I vaguely recall someone recently asking about how big an increase in output you can get from "edge effect". Today during yet another mostly cloudy (but gradually clearing
) morning there was a small break in the clouds and I recorded a nice short-lived increase in ouput, 2630W from a rated 2190W. That is 1.2 times the rated output of the panels. The Outback FM-80 MPPT charging regulator is supposedly limited to 80A, but it is slow to clip to this level, and short overcurrent peaks do regularly occur. I once saw 100A out of it at ~25.5V.
The air temperature was 8.5C, and I measured the cell temps to be ~21C shortly afterwards. Larger effects would be expected at colder temps. The peak in the solar radiation at 10:33:30am was a bit too brief to show on the Pyranometer recording, which integrates over about 1 minute, but there was a peak of 896W/m^2 (on a flat surface) at 9:50am, which is ~1600W/m^2 on my tracked panels facing the sun (34deg above the horizon). The array showed a few peaks around 2300W then.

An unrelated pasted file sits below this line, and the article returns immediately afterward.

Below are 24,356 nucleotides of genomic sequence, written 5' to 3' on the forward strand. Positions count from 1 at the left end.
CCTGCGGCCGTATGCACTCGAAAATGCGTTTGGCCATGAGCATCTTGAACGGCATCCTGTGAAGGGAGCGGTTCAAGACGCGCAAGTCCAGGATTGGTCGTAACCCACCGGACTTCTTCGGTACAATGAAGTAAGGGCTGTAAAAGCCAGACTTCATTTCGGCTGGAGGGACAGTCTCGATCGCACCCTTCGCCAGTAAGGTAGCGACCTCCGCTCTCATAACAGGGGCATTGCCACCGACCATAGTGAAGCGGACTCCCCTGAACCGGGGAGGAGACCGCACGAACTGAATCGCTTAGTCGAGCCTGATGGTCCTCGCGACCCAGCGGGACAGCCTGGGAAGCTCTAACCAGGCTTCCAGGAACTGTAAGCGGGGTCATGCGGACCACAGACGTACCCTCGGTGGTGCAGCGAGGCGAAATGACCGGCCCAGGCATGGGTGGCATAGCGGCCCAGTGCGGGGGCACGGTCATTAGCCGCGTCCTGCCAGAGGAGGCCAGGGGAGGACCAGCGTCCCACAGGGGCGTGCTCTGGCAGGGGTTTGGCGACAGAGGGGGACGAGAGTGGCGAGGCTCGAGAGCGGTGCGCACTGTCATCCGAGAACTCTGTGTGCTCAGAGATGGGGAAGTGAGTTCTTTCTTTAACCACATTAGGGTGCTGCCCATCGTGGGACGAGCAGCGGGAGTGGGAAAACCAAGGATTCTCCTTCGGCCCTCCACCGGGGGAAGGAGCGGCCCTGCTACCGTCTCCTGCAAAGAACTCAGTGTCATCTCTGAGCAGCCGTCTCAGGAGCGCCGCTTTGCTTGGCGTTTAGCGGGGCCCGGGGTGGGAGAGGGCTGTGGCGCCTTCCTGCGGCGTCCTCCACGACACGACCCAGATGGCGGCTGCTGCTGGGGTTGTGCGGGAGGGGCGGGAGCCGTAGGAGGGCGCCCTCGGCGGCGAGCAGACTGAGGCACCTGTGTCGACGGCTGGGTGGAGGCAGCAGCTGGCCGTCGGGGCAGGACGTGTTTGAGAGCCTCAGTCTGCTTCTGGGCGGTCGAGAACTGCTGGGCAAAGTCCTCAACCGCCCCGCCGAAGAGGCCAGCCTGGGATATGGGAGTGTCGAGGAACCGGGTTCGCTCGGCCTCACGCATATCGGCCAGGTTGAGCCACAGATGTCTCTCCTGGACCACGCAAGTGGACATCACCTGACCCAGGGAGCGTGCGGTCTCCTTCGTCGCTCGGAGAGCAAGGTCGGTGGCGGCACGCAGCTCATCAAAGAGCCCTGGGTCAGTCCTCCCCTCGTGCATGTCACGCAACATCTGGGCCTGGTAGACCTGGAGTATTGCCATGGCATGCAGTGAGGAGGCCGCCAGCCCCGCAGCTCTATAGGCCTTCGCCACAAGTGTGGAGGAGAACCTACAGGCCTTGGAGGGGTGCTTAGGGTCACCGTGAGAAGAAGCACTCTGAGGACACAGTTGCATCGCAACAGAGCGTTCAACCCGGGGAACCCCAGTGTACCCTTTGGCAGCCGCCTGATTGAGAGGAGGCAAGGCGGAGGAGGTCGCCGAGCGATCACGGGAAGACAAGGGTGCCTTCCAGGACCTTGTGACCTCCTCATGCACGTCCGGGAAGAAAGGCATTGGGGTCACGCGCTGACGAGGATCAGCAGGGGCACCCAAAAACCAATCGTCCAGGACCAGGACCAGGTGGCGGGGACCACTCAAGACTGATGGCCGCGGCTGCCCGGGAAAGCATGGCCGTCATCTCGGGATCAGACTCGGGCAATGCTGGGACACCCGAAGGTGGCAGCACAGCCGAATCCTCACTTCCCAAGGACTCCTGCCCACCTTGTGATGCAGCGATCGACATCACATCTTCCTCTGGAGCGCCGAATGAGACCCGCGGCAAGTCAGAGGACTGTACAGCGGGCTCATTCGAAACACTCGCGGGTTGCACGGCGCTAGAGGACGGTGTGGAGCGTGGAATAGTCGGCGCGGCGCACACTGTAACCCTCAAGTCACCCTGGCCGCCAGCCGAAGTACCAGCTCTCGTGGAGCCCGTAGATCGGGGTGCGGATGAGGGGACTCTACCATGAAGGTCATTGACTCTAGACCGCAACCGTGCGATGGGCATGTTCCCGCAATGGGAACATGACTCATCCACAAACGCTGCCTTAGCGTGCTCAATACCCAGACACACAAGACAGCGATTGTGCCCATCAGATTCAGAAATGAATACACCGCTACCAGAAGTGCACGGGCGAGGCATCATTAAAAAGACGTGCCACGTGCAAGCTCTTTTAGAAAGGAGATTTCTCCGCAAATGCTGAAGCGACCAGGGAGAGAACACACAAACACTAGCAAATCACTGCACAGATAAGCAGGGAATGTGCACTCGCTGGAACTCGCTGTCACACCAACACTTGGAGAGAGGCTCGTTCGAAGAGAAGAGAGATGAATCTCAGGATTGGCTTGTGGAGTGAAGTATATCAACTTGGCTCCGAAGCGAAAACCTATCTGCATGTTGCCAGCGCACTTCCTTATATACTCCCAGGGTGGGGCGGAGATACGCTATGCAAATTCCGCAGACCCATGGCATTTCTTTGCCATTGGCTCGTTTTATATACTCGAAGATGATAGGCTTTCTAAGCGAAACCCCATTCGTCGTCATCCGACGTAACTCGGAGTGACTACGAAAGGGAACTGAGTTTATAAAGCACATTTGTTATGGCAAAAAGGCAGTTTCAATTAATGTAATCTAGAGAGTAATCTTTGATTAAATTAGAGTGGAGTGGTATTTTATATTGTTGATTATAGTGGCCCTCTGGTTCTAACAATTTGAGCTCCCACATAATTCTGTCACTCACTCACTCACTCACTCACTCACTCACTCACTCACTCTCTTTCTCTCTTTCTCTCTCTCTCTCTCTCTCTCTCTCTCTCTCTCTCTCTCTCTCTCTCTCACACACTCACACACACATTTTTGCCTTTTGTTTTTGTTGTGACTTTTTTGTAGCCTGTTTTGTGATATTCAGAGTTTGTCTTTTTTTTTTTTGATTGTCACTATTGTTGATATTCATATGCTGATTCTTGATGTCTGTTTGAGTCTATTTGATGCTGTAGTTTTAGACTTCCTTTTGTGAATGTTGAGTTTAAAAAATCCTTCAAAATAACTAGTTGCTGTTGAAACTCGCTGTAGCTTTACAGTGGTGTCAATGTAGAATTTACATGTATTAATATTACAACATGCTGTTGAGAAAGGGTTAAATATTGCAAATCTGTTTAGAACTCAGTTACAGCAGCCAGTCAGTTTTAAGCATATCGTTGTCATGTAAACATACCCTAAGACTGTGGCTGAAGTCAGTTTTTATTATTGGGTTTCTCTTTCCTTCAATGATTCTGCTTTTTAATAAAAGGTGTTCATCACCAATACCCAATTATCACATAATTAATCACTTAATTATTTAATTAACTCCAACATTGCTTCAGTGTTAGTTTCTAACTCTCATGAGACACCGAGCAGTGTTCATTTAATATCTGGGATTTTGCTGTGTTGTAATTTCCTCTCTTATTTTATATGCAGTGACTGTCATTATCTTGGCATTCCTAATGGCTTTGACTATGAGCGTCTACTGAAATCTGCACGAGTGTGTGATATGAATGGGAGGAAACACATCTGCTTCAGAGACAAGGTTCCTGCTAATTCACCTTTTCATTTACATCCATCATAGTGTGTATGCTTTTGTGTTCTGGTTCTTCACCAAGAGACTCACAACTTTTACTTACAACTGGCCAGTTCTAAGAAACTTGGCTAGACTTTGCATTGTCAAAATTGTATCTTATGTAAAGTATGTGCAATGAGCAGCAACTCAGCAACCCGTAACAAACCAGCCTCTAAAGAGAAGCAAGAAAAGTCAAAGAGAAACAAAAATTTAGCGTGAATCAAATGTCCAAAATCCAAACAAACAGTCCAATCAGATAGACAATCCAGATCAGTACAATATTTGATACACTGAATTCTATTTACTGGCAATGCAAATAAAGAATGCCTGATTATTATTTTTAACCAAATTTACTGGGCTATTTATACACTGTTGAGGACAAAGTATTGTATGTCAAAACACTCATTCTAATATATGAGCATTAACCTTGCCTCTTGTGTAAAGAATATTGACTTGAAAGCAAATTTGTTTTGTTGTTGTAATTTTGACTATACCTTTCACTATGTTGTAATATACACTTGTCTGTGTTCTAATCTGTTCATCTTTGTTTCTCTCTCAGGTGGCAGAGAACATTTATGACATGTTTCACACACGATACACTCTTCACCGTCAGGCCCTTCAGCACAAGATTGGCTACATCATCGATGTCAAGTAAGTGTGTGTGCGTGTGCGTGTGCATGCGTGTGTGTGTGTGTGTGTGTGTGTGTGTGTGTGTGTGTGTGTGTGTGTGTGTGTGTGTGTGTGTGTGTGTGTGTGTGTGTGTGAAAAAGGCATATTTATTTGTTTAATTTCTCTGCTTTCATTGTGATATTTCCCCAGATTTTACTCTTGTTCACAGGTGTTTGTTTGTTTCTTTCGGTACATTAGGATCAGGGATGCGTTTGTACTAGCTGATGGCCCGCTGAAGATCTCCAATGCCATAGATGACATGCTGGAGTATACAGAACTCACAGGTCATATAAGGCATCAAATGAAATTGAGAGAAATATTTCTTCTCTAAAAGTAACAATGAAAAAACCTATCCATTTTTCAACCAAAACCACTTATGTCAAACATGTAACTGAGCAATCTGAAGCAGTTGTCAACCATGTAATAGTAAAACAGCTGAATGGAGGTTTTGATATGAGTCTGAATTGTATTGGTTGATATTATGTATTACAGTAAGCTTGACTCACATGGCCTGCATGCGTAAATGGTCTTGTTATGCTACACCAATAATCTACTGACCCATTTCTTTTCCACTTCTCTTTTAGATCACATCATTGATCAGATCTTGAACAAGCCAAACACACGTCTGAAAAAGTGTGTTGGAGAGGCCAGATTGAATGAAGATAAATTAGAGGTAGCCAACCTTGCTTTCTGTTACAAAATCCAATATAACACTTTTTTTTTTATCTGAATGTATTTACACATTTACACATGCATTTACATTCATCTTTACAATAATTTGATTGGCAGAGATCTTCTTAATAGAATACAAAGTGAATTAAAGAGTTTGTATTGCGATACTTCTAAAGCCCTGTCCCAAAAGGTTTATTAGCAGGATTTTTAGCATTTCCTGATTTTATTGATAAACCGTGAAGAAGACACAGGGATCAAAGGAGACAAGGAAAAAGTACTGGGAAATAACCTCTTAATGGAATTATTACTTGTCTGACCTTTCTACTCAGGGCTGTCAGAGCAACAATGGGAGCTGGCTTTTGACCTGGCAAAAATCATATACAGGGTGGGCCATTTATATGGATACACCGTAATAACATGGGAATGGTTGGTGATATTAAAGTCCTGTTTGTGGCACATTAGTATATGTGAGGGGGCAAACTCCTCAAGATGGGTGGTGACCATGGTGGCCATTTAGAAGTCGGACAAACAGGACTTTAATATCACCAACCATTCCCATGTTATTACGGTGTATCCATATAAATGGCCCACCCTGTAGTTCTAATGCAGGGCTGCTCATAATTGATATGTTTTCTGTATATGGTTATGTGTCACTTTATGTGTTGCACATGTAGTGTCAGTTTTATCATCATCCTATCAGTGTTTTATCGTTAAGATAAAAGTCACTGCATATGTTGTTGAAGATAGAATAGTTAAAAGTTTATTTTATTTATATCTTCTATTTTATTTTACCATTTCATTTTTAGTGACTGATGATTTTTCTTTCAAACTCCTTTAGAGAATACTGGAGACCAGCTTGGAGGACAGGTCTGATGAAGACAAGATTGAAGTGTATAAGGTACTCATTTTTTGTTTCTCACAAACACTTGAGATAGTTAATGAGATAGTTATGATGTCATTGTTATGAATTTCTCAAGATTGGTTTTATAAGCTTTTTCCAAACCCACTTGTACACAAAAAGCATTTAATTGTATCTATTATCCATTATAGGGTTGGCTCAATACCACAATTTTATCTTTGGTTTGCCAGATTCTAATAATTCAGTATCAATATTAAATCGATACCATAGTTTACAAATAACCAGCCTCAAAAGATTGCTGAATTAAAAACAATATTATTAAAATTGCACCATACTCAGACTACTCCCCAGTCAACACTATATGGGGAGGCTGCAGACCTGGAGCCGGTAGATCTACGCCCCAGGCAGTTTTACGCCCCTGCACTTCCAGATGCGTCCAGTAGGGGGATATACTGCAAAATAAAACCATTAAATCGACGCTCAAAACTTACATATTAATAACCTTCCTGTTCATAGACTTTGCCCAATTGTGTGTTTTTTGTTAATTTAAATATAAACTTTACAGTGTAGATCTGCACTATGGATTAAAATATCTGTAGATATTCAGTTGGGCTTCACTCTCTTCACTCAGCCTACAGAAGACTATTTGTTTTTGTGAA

Cloud edge effect is caused by reflection of light from clouds and forward scattering of light within the cloud, which adds to the radiation coming directly from the sun. It is often said to be caused by refraction, but IMO this is incorrect. There is no giant lens in the sky with a focal lenth of a kilometre or two to concentrate the light on your panels! Certainly water droplets are always refracting incident light, but with a focal length better measured in microns than kilometres, that light is dispersed up at cloud level. Some hits other droplets and is reflected, some is refracted and further dispersed, well up in the atmosphere.